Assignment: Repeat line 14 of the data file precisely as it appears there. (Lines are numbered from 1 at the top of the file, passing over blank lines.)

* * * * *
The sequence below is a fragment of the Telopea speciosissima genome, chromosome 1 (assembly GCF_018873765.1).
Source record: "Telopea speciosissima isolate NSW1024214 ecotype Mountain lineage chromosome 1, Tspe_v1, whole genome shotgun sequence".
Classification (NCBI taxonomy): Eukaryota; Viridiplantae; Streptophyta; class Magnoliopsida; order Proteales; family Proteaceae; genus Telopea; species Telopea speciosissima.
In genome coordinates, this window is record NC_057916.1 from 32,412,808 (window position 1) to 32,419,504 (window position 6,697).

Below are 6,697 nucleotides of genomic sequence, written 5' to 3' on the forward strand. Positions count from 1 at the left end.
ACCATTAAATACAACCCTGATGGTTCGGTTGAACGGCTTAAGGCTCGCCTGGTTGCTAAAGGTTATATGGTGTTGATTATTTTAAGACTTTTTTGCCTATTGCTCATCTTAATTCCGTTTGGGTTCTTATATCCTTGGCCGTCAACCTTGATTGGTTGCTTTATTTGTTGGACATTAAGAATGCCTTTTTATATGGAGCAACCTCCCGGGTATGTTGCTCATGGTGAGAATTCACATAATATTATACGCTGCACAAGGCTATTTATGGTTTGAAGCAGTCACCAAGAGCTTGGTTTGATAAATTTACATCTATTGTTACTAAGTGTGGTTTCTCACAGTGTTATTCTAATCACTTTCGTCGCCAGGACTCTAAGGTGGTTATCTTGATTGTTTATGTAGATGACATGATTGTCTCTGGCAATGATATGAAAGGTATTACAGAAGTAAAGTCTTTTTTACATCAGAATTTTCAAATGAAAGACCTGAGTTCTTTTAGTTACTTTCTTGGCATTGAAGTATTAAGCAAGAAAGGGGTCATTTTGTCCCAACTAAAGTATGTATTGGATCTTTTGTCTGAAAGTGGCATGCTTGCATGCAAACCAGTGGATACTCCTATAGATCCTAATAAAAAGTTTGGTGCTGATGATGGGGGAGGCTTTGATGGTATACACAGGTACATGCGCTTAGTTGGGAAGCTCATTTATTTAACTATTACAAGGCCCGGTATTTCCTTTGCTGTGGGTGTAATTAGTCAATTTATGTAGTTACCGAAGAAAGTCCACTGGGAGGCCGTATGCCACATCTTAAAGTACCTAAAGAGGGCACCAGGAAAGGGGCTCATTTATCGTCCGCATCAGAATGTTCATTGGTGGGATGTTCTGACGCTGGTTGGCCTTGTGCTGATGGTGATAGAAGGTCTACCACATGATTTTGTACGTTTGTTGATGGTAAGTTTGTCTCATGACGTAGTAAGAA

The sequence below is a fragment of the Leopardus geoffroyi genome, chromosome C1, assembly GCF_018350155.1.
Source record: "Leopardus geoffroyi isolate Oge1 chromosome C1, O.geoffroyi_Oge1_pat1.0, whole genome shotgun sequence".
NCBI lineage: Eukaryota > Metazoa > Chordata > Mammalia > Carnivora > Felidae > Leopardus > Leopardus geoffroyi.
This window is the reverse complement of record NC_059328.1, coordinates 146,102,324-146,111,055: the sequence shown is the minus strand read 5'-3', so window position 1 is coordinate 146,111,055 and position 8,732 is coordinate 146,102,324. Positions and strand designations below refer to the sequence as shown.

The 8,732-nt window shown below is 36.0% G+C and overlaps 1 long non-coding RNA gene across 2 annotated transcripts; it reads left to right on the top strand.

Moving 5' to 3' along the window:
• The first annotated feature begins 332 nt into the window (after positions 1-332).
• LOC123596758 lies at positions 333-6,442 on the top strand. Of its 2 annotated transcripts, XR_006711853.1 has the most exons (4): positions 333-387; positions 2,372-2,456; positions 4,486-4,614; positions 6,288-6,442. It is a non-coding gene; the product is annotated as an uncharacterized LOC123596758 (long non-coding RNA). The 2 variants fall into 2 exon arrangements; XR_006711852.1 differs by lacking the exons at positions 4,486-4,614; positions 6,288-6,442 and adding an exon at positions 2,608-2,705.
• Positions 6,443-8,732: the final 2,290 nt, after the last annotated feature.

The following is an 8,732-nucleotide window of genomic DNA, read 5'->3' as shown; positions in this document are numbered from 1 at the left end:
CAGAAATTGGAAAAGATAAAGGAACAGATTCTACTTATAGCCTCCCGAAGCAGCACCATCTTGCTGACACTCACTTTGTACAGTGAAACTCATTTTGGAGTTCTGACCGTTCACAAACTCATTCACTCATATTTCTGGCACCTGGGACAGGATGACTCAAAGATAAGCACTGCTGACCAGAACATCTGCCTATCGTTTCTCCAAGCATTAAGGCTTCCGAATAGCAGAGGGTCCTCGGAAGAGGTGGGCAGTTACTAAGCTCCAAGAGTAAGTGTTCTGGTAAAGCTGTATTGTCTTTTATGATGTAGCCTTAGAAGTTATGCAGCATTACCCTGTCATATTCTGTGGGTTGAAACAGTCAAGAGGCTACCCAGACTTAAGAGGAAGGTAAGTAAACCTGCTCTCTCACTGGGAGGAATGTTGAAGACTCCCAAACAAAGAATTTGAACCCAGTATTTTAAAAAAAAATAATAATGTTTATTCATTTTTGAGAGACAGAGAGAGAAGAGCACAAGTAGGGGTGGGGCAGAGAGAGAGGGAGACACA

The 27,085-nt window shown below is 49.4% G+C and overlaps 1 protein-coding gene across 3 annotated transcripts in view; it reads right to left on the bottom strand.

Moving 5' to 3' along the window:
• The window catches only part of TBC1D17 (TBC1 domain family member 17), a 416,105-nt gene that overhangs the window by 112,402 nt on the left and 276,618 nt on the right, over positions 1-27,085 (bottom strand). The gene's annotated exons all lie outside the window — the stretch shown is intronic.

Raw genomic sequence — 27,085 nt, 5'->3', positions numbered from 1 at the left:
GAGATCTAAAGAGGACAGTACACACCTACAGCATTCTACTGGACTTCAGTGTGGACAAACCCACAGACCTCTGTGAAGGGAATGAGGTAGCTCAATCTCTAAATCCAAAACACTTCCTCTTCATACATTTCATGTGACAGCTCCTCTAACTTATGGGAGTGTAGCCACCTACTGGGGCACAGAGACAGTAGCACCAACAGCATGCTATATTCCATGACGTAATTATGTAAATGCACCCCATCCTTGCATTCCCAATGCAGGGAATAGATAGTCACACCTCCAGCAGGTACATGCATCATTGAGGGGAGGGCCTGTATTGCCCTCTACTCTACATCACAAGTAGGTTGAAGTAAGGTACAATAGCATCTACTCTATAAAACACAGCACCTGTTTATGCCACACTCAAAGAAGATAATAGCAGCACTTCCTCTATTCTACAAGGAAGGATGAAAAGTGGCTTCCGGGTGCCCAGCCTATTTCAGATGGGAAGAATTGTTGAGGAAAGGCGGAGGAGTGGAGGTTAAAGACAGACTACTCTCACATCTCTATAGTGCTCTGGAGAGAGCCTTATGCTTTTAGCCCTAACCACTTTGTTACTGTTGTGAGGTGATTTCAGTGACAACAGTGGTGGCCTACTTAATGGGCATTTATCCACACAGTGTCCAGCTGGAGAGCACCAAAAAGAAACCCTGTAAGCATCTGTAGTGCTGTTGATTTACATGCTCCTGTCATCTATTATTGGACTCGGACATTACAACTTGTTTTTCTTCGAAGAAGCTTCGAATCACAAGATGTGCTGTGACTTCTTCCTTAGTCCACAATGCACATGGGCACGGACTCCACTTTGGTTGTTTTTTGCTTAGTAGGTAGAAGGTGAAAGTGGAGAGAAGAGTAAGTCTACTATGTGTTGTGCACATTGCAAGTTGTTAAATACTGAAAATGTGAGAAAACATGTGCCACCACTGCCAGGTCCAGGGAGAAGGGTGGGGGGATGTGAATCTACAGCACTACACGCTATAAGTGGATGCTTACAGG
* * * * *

• LOC123596758 lies at positions 333-6,442 on the top strand. Of its 2 annotated transcripts, XR_006711853.1 has the most exons (4): positions 333-387; positions 2,372-2,456; positions 4,486-4,614; positions 6,288-6,442. It is a non-coding gene; the product is annotated as an uncharacterized LOC123596758 (long non-coding RNA). The 2 variants fall into 2 exon arrangements; XR_006711852.1 differs by lacking the exons at positions 4,486-4,614; positions 6,288-6,442 and adding an exon at positions 2,608-2,705.